School Colloquium
The general purpose of the School Colloquia is to provide accessible and engaging introductions to a broad range of topics of current research interest in any branch of Mathematics or its applications.
The University website provides detailed directions for reaching the Mile End campus. The Mathematics Building is number 4 on the campus map.

DateRoomSpeakerTitle

03/10/2016 5:00 PMMathematics Lecture TheatreFrank den Hollander (Leiden)Breaking of ensemble equivalence for complex networksIn statistical physics the mathematical description of interacting particle systems is based on what are called “Gibbs ensembles”. These represent several a priori choices for the probability distribution on the configuration space of the system capturing physically relevant situations. One of the corner stones of statistical physics is the assumption that, in the thermodynamic limit when the system becomes very large, the microcanonical ensemble as a function of “energy” coincides with the canonical ensemble as a function of “temperature”. However, various examples of systems have been found for which these two ensembles are not equivalent. A complete theory of this intriguing phenomenon is still missing. We show that ensemble nonequivalence can manifest itself also in random graphs with topological constraints. In particular, we show that if we consider a random graph in which the degrees of the nodes are fixed (= hard constraint), respectively, the degrees of the nodes are fixed on average (= soft constraint), then there is no equivalence in the limit as the graph becomes very large. This fact has important consequences for how realworld networks must be modelled. The talk is aimed at a general mathematical audience and requires no prior knowledge of statistical physics or random graphs.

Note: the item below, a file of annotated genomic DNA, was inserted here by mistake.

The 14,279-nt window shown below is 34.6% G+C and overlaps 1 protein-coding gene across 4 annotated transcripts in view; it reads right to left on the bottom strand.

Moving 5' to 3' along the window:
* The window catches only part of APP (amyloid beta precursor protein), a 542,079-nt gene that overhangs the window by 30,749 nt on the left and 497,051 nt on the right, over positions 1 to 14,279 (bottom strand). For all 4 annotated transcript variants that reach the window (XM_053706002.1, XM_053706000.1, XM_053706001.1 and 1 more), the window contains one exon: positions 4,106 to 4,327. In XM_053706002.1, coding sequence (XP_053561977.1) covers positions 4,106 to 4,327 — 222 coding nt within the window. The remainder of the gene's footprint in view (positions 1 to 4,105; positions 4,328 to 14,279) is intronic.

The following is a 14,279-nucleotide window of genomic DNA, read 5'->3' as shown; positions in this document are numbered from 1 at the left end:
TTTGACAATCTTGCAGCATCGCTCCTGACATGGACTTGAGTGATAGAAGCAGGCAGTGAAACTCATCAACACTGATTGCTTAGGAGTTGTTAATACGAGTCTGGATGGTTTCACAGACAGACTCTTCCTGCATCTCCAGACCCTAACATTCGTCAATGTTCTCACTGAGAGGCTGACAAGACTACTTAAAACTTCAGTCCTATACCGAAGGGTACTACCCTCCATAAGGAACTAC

31/10/2016 5:00 PMMathematics Lecture TheatreAndrew Thomason (Cambridge)Containers in combinatorics
A hypergraph with vertex set, say, {1,2,...,n} is a collection of subsets of the vertex set of some fixed size – these subsets are called edges. For example, the subsets might be all triples that form an arithmetic progression. An independent set in the hypergraph is a subset of the vertices that contain no edge – in the example, it would be a set of integers containing no 3term arithmetic progression. It has recently been discovered that the independent sets in any hypergraph must be structured in some way: they are all contained within one of a small collection of "independentlike" subsets. We shall discuss this discovery and its applications.

05/12/2016 5:00 PMMathematics Lecture TheatreJens Marklof (Bristol)Kinetic transport, renormalization and measure rigidity
The theory of homogeneous flows provides a powerful mathematical toolkit that has recently contributed to the solution of a number of longstanding problems. I will survey some of the recent progress, including a study of distances in multiloop networks (circulant graphs), the coin exchange problem and the derivation of a new kinetic equation which captures surprising transport phenomena in crystals and quasicrystals. This lecture is aimed at a broad audience.

16/01/2017 4:30 PMLecture Theatre PP2, People's PalaceMihalis Dafermos (Cambridge)Mathematical problems in general relativity
I'll give an overview of some of the major open problems in general relativity and the progress that mathematicians have made in recent years towards their solution.